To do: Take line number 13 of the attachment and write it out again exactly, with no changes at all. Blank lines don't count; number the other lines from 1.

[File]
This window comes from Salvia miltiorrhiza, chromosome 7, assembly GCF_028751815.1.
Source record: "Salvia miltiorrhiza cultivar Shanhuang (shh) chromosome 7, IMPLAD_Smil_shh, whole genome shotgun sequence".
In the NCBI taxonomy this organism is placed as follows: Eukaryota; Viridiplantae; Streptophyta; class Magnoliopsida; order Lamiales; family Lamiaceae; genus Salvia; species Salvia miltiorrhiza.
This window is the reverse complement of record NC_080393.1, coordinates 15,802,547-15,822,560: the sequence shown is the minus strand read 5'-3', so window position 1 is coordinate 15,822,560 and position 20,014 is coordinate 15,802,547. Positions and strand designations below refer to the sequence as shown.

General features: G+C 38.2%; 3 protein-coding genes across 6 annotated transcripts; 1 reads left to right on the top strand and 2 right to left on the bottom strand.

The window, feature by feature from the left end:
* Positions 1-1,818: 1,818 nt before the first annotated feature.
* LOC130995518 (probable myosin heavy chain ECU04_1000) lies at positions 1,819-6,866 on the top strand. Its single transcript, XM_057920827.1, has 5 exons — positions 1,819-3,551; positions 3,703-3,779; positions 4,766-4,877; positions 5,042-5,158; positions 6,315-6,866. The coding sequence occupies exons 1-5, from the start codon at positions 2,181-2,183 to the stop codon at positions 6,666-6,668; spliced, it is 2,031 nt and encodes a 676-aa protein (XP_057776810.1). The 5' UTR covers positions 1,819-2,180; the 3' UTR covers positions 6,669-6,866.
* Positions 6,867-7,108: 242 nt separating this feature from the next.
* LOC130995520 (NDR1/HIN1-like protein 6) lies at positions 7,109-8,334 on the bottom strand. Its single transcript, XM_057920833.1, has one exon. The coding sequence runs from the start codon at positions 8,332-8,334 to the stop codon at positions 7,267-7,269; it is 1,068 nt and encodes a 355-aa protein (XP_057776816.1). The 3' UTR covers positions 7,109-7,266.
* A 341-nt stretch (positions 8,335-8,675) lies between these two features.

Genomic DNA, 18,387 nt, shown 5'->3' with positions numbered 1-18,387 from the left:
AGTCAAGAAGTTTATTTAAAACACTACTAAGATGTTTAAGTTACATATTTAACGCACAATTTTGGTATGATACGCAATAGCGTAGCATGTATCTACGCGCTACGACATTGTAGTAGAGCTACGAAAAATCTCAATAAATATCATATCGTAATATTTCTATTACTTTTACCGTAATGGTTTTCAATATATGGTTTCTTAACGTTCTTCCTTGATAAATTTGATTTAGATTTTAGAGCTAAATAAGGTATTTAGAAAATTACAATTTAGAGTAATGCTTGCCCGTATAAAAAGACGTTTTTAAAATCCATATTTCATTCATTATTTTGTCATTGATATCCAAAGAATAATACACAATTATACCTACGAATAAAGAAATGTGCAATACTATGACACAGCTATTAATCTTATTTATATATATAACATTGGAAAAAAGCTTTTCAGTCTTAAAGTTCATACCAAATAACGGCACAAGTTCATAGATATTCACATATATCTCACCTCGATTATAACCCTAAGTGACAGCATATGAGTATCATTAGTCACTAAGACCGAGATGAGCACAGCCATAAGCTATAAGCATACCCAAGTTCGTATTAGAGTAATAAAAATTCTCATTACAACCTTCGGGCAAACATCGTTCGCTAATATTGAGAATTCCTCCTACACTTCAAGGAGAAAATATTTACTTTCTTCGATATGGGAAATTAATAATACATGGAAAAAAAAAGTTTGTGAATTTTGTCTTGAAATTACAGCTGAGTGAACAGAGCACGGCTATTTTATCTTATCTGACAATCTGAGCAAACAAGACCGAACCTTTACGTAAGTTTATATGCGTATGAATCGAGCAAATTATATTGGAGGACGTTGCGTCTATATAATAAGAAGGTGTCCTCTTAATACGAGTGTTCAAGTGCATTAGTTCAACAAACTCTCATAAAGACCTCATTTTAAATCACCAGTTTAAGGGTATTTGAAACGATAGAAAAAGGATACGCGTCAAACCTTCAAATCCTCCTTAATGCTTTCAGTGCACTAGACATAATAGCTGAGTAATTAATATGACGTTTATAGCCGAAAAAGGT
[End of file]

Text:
AGTCAAGAAGTTTATTTAAAACACTACTAAGATGTTTAAGTTACATATTTAACGCACAATTTTGGTATGATACGCAATAGCGTAGCATGTATCTACGCGCTACGACATTGTAGTAGAGCTACGAAAAATCTCAATAAATATCATATCGTAATATTTCTATTACTTTTACCGTAATGGTTTTCAATATATGGTTTCTTAACGTTCTTCCTTGATAAATTTGATTTAGATTTTAGAGCTAAATAAGGTATTTAGAAAATTACAATTTAGAGTAATGCTTGCCCGTATAAAAAGACGTTTTTAAAATCCATATTTCATTCATTATTTTGTCATTGATATCCAAAGAATAATACACAATTATACCTACGAATAAAGAAATGTGCAATACTATGACACAGCTATTAATCTTATTTATATATATAACATTGGAAAAAAGCTTTTCAGTCTTAAAGTTCATACCAAATAACGGCACAAGTTCATAGATATTCACATATATCTCACCTCGATTATAACCCTAAGTGACAGCATATGAGTATCATTAGTCACTAAGACCGAGATGAGCACAGCCATAAGCTATAAGCATACCCAAGTTCGTATTAGAGTAATAAAAATTCTCATTACAACCTTCGGGCAAACATCGTTCGCTAATATTGAGAATTCCTCCTACACTTCAAGGAGAAAATATTTACTTTCTTCGATATGGGAAATTAATAATACATGGAAAAAAAAAGTTTGTGAATTTTGTCTTGAAATTACAGCTGAGTGAACAGAGCACGGCTATTTTATCTTATCTGACAATCTGAGCAAACAAGACCGAACCTTTACGTAAGTTTATATGCGTATGAATCGAGCAAATTATATTGGAGGACGTTGCGTCTATATAATAAGAAGGTGTCCTCTTAATACGAGTGTTCAAGTGCATTAGTTCAACAAACTCTCATAAAGACCTCATTTTAAATCACCAGTTTAAGGGTATTTGAAACGATAGAAAAAGGATACGCGTCAAACCTTCAAATCCTCCTTAATGCTTTCAGTGCACTAGACATAATAGCTGAGTAATTAATATGACGTTTATAGCCGAAAAAGGT